Churches and Chapels
St Nicholas is the parish church, but Harpenden did not become a fully separate parish until 1859. Until then it lay within the parish of Wheathampstead (Hwaethanstede) which was a gift from King Edward the Confessor in 1060 to Westminster Abbey, as part of the royal endowment for the rebuilding of the Abbey. It is doubtful if there was a church in Harpenden at that time, but in the following century a separate ‘chapel-of-ease’ was dedicated to St Nicholas, Bishop of Myra and patron saint of travellers. A papal deed of 12 December 1319 granted the right to hear “Masses and other Divine Services” in the parochial chapel of St Nicholas, and to bury the dead within the precincts of the chapel out of consideration for the difficulty they had in carrying the corpses all the way to St Helen’s in Wheathampstead, particularly in bad weather because of floods “and other dangers of the roads”.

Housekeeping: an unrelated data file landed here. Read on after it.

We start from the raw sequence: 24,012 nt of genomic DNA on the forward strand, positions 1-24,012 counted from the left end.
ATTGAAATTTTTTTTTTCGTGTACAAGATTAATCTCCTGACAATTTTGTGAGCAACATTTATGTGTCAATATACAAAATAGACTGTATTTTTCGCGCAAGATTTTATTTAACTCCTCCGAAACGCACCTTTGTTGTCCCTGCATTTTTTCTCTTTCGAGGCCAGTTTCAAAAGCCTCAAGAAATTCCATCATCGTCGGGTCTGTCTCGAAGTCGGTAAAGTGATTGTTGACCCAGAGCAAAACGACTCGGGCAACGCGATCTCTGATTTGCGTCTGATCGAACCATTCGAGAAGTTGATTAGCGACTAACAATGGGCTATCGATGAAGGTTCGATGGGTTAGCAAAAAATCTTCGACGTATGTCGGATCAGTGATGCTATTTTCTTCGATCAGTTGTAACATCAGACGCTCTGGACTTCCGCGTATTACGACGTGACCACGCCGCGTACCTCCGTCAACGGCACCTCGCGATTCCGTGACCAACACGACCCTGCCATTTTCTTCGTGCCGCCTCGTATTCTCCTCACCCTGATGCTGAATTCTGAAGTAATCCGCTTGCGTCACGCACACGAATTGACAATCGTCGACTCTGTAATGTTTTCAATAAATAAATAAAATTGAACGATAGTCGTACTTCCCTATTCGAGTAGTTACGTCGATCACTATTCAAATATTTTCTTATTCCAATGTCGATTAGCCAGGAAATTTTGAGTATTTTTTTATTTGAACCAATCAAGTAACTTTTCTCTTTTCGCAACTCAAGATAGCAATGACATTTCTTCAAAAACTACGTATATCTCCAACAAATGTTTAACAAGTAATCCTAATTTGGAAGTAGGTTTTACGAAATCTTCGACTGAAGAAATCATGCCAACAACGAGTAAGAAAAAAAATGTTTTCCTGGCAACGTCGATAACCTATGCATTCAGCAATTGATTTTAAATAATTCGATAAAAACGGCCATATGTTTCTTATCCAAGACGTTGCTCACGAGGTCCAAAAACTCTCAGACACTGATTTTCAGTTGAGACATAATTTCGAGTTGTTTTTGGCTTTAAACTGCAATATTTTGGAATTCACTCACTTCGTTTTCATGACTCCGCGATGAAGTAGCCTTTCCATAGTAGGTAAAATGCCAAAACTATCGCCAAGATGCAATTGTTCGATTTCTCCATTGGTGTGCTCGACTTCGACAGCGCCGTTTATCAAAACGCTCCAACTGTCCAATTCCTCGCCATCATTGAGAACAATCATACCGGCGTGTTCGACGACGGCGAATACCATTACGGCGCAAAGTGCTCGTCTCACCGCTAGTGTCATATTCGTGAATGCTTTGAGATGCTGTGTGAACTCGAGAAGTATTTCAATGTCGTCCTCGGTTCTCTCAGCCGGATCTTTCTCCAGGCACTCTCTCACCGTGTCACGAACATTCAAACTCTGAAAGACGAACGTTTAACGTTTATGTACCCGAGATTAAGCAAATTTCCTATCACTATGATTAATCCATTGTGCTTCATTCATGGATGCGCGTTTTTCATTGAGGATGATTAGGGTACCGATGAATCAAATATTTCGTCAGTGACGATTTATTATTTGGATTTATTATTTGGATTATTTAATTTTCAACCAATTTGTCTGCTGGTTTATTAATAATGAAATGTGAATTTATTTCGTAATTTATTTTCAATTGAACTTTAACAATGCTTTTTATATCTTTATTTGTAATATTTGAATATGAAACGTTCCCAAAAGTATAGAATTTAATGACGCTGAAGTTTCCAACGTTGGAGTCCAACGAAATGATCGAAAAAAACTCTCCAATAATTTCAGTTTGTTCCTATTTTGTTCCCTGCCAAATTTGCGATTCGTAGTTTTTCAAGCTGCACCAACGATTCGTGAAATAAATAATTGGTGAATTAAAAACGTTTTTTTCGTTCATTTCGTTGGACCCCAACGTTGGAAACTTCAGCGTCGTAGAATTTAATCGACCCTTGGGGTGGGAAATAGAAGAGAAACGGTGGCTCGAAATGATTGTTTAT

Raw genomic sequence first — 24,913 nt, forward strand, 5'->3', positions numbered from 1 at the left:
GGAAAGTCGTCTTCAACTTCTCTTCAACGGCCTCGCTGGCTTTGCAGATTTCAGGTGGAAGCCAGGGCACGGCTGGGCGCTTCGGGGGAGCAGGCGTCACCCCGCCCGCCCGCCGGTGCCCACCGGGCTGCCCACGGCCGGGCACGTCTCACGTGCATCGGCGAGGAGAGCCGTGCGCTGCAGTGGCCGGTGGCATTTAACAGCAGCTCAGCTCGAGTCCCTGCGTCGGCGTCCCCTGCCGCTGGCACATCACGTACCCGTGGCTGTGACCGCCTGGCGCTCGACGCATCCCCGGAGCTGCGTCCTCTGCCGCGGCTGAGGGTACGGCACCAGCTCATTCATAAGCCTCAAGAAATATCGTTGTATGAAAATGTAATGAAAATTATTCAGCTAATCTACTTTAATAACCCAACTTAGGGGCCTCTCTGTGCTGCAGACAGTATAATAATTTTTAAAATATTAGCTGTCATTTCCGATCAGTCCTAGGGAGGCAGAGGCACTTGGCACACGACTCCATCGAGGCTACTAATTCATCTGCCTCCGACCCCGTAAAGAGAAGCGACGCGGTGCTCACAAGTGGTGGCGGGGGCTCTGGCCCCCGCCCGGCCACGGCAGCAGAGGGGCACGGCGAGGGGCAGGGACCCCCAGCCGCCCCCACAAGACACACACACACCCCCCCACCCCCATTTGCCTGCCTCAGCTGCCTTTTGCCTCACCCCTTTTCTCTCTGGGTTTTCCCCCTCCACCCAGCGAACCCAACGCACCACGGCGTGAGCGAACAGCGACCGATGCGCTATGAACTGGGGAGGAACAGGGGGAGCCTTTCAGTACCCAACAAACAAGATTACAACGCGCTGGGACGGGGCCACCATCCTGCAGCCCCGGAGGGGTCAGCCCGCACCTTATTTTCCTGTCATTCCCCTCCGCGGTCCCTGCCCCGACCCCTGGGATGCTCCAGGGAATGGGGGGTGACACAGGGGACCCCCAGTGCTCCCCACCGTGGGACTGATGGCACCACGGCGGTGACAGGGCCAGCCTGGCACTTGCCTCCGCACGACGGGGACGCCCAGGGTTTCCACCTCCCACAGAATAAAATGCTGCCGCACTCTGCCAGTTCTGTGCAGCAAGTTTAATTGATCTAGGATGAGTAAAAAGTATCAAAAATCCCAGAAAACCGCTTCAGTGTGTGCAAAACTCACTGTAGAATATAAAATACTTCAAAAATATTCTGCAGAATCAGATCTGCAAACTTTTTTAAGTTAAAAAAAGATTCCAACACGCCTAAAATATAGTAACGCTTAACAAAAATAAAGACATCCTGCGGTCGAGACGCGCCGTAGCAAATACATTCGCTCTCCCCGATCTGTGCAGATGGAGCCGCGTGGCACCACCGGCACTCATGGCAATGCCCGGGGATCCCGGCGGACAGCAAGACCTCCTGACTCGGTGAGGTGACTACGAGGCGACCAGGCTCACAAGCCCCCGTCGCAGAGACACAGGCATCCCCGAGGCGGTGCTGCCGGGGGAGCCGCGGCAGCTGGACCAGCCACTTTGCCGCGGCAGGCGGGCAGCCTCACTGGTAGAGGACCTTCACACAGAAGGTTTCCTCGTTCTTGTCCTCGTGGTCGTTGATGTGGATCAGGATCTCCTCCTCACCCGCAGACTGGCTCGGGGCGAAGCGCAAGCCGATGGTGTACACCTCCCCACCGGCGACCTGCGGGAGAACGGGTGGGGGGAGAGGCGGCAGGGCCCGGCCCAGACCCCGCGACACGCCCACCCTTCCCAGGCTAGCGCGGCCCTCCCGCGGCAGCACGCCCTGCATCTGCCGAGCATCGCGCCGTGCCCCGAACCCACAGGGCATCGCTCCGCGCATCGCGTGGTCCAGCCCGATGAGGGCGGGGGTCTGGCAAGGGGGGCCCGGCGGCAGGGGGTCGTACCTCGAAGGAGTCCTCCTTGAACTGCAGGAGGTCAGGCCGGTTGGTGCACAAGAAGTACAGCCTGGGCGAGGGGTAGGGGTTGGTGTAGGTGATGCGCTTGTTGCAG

At the Reformation, Harpenden received its own charter in 1537; the ‘Great Bible’ in English arrived here in 1541 and in 1543 the English litany was introduced. There is no way of knowing how parishioners felt about the confiscation of images, shrines, rood lofts and other aspects of ‘popery’ during the reigns of Henry VIII and Edward VI, but Protestantism was firmly established when Elizabeth I came to throne in 1558.
With Dissent growing during the seventeenth century, there is evidence in family and other records of families of Quakers, Baptists, Anabaptists, Methodists and other nonconformists in the area. The Toleration Act of 1689 provided for the licensing of dissenters’ meeting houses.
During the mid-nineteenth century the Anglican parish church founded missions which developed into the churches of All Saints, Coldharbour, St Mary’s, Kinsbourne Green, and St John the Baptist. Methodist, Congregationalist (Independent), Salvation Army, Catholic, Quaker, Brethren, and Evangelical places of worship became established in Harpenden from the early nineteenth century and into the twentieth century.
The history of Church and Chapel is more fully described in Vol.3 of Wheathampstead & Harpenden (WEA 1975 – see the Local History Society’s Publications).